Research, Data, and Analysis Focused on Central Texas
Produced by the Capital Area Council of Governments
In January of 2016, employment in the Austin metro had grown by 4.5% year over year. By December of 2016, year over year employment growth had slowed to 3.3%. As of October 2017, year over year employment growth slowed further to 2.2%. Throughout much of 2016 and 2017, job creation in the Austin metro area remained positive, but it was steadily declining. Moreover, it was falling well short of the high rates of growth seen in previous years.
At CAPCOG, we observed this trend and decided we should dig into the data a bit more. Are we looking at the beginnings of a recession in the local economy? Are other metro areas in Texas showing similar signs of slowing down? And wouldn’t you know it – while in the midst of developing this post, the Bureau of Labor Statistics (BLS) released employment figures for November 2017, and for the first time in a while, they show a strong positive uptick – up to 2.8% employment growth year over year, compared to 2.2% in October. Now, one month’s worth of data doesn’t indicate a trend, but as we look at nearly two-year’s worth of data showing slowing job growth in the Austin metro area, it’s at least encouraging to see that sharply positive movement at the end of the line.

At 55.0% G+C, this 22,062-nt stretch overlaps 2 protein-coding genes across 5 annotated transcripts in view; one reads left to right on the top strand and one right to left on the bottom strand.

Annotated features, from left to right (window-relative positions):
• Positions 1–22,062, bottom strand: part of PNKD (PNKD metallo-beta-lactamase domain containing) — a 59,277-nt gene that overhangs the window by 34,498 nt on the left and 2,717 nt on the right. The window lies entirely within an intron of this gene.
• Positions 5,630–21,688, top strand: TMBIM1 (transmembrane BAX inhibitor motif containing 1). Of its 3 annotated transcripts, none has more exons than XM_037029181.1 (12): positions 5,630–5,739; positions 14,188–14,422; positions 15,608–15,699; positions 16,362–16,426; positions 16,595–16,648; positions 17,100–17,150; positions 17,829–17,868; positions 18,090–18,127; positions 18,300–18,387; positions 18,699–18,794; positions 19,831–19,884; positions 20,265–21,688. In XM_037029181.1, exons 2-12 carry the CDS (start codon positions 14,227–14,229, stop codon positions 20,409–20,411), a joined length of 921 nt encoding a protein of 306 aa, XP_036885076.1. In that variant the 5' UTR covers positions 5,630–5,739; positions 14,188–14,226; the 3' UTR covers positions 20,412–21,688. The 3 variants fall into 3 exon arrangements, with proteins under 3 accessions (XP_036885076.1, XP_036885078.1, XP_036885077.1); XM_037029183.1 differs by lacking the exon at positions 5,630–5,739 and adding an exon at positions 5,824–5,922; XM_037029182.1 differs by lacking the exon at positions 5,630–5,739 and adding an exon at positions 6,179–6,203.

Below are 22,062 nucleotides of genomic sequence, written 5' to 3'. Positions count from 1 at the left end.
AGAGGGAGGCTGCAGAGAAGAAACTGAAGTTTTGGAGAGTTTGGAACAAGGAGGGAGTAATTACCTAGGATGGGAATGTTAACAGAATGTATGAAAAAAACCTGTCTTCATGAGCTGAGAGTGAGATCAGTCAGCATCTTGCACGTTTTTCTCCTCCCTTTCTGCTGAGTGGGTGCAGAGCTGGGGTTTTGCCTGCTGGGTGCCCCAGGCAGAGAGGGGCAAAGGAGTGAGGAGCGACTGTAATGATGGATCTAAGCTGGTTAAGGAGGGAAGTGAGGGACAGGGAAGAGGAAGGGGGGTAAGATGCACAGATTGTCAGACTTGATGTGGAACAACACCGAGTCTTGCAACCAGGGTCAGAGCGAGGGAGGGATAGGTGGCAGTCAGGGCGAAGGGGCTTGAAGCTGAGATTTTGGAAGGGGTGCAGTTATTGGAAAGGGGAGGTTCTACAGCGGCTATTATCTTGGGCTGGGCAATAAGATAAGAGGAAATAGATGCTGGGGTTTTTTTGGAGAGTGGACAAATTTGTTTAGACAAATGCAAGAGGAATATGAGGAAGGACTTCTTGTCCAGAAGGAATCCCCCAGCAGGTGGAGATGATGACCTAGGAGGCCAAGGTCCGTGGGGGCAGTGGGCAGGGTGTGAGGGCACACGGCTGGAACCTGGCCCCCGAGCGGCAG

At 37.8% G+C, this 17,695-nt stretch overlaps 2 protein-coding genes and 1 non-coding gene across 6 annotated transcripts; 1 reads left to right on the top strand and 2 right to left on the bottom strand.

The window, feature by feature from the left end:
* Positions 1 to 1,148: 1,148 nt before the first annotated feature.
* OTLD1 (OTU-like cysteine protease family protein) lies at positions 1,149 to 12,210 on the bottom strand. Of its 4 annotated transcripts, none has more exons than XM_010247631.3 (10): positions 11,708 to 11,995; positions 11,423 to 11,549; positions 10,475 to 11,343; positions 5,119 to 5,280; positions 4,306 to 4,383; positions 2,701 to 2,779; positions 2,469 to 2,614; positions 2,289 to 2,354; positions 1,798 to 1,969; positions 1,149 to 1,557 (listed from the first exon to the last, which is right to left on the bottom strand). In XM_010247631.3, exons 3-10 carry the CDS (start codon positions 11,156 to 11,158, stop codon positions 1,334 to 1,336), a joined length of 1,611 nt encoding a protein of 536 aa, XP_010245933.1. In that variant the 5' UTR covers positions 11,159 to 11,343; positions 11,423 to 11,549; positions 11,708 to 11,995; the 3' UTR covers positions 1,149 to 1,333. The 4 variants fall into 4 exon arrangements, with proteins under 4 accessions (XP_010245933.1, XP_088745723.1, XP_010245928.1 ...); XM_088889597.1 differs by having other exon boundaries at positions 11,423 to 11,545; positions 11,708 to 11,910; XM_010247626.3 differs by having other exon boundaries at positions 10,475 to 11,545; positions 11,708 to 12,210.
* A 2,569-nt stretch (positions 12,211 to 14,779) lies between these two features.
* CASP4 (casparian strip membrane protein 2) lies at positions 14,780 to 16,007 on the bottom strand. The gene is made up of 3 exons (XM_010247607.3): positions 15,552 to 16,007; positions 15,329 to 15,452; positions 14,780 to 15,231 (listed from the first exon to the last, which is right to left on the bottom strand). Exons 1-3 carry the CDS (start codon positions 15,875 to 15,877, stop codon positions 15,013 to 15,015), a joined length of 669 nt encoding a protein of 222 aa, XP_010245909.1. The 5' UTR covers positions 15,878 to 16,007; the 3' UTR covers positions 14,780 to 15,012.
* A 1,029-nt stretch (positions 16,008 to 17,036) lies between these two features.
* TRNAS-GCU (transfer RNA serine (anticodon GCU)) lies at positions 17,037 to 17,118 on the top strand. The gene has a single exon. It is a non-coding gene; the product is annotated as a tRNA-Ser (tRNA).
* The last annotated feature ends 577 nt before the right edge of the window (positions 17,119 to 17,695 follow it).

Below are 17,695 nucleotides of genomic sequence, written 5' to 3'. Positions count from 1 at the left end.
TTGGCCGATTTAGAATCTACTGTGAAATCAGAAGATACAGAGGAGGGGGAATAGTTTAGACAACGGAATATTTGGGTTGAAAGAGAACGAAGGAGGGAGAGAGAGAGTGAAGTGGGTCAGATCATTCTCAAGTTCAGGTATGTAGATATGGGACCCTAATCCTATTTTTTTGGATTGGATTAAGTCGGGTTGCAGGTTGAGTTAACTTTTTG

Every year, new jobs open up, and new people are credentialed to fill those jobs. But how close is the number of vacancies to the number of applicants? It turns out in the Austin MSA, the answer depends quite a bit on the type of job you're looking for.
The interactive graphic below shows occupation gaps (i.e., the farther left on the horizontal axis, the greater the oversupply of labor) according to average wages and education needed. You can also filter results by the amount of training, experience, and education required for individual occupations. Have a look below! (And once again, dots on the left are occupations with an oversupply of labor. Dots on the right have labor shortage - a gap).
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Data Points is a blog dedicated to policy and planning issues in the Capital Area of Central Texas. It is produced by staff at the Capital Area Council of Governments (CAPCOG).